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Renovated Sanctuary House enhances a valuable service

Renovated Sanctuary House enhances a valuable service

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Officials cut the ribbon to reopen Sanctuary House. (Photo by Velvet Spicer)
Officials cut the ribbon to reopen Sanctuary House. (Photo by Velvet Spicer)

A teddy bear dressed in a tutu sits on a windowsill, waiting there to welcome a little girl who one day soon will occupy the room.

The room is one of many at Sanctuary House, an emergency shelter for women and children that recently underwent substantial renovations in order to increase the number of people it serves. Its location is a closely guarded secret in order to protect the women and children inside.

Marlene Bessette
Marlene Bessette

“The little chill we experience when we’re outside is a vivid reminder of why we need shelter like this,” Marlene Bessette, CEO of Catholic Family Center, said last week at a ribbon cutting for the home. “Sanctuary House has been with us since 2002, and over the course of that time tens of thousands of women and children have been served and gone through these doors.”

In 2016, Bessette noted, nearly 1,000 people were sheltered in Sanctuary House, 40 percent of whom were children.

“What happens in the shelter is not only warmth and food and a roof, but it’s also access to case management services and to our partners at the county and the city,” Bessette added.

The Rochester facility, operated by CFC and licensed by the state Office of Temporary and Disability Assistance, or OTDA, underwent a $1.7 million renovation that included enhanced privacy, improved heating, plumbing, window sealing and insulation infrastructure, a new roof, as well as an increase in the number of beds from 43 to 47.

CFC worked with Plan Architectural Studio P.C., Hamilton Stern Construction LLC, the Dormitory Authority for the State of New York and consultant Monica McCullough, of MM Development Advisors Inc. on the project.

The project offers safe and secure overnight accommodations designed to meet trauma-informed-care best practices. Trauma informed care recognizes the signs and symptoms of trauma in clients and responds by integrating knowledge about trauma into policies, procedures and practices.

“The expansion of the number of beds, the improvement for handicapped accessibility and trauma-informed approach here at Sanctuary House is really going to help provide those services to the women and families that need it most,” said state Assemblyman Harry Bronson, D-Rochester. “Homelessness is a real tragedy and Sanctuary House really provides that temporary home so that people can then focus on other things and move forward.”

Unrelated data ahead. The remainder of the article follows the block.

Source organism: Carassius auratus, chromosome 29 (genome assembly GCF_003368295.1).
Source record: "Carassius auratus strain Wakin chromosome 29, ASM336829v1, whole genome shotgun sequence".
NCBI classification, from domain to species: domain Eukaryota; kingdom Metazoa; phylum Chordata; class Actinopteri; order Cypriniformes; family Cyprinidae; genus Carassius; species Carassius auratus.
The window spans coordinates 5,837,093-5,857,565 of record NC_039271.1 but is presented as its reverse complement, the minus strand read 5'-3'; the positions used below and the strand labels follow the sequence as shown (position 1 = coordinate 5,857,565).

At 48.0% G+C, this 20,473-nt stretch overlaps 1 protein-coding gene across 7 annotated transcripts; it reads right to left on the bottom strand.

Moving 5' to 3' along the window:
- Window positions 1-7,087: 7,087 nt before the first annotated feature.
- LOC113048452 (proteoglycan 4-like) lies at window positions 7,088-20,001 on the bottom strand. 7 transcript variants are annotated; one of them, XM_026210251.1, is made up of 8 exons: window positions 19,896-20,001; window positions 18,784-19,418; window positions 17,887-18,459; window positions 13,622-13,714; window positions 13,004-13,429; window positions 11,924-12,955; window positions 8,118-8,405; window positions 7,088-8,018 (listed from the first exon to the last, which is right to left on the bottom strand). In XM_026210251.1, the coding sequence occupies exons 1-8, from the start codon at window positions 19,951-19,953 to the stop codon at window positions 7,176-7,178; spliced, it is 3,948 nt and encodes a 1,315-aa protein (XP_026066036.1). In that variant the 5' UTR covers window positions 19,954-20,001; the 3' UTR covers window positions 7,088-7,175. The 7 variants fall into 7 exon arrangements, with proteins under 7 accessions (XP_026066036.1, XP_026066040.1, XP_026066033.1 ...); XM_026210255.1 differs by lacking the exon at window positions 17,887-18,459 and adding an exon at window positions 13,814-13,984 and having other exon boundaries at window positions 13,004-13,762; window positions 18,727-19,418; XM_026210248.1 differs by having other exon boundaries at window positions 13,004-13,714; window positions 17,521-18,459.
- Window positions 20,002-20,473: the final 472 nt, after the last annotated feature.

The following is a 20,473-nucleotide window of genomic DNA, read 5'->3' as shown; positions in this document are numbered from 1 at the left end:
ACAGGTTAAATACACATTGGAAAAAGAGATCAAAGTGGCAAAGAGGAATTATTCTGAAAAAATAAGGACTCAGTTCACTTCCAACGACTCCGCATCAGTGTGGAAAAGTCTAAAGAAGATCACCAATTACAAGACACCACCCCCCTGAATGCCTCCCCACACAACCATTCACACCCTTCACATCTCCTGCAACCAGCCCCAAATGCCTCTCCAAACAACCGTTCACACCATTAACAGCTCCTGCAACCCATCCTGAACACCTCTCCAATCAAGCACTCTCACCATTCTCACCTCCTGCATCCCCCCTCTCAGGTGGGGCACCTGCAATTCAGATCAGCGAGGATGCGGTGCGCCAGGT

State Assembly Majority Leader Joe Morelle, D-Irondequoit, also was on hand for last week’s ribbon cutting. As a former board member of CFC, Morelle said one of the things Bessette taught him through their work together, particularly with the Rochester-Monroe Anti-Poverty Initiative, was the importance of trauma-informed services.

“People who are in crisis often are fragile, have many challenges, but oftentimes their lives have been touched by some type of trauma, and we need to be sensitive,” Morelle said. “That’s one of the great things about Sanctuary House, its commitment to providing services for women and children who have been touched by trauma.

“To be able to go to a place you call home, that’s your refuge, that’s your place, is so important to the development of children,” Morelle added.

CFC runs a similar program at Francis Center. In operation since 1991, Francis Center provides around the clock, on-site emergency and transitional housing services for men. The OTDA-licensed emergency program has a capacity of 38 beds with an overflow of nine additional beds for inclement weather.

CFC’s ultimate goal is to help clients and their children find stable and safe housing.

“For the County of Monroe, the Catholic Family Center facilities, both (Francis Center) and Sanctuary House, are the top two temporary housing facilities for all of Monroe County, so you are truly making an impact in the lives of people throughout our community,” County Executive Cheryl Dinolfo said at last week’s ribbon cutting.

Dinolfo also proclaimed Jan. 25 as Catholic Family Center Sanctuary House Day in the County of Monroe, “in recognition of your dedication to supporting women and children in our community in building strong and healthy lives.”

Carol Wheeler, who serves as director of housing for the City of Rochester, said the community was blessed to have CFC.

“When it comes to the things that are taking place in Rochester as it relates to the homeless and providing service to them, Catholic Family Center is always right there to lend their expertise and their support,” Wheeler said. “And they get results.”

Sen. Joseph Robach, R-Greece, said Sanctuary House was “a great usage of public resources.”

“This one is very simple, both in terms of compassion and need. We certainly have enough resources in this state and in this community that nobody should have to be homeless, especially women and children,” Robach said. “Hopefully, working together, we’ll make sure nobody falls through the cracks at any time.”

Sanctuary House offers women and their children case management services that include intake and assessment, service planning, information and referral and follow-up, as well as three nutritious meals a day and an evidence-based parenting program. Weekly, on-site health care and substance abuse and mental health referrals also are available at the home.

“I am so happy today to reopen Sanctuary House,” said Lisa Lewis, who serves as vice president of crisis and stabilization services for CFC. “This is a site that’s dear to my heart. All of my shelter programs are dear to my heart. They’re my babies.”

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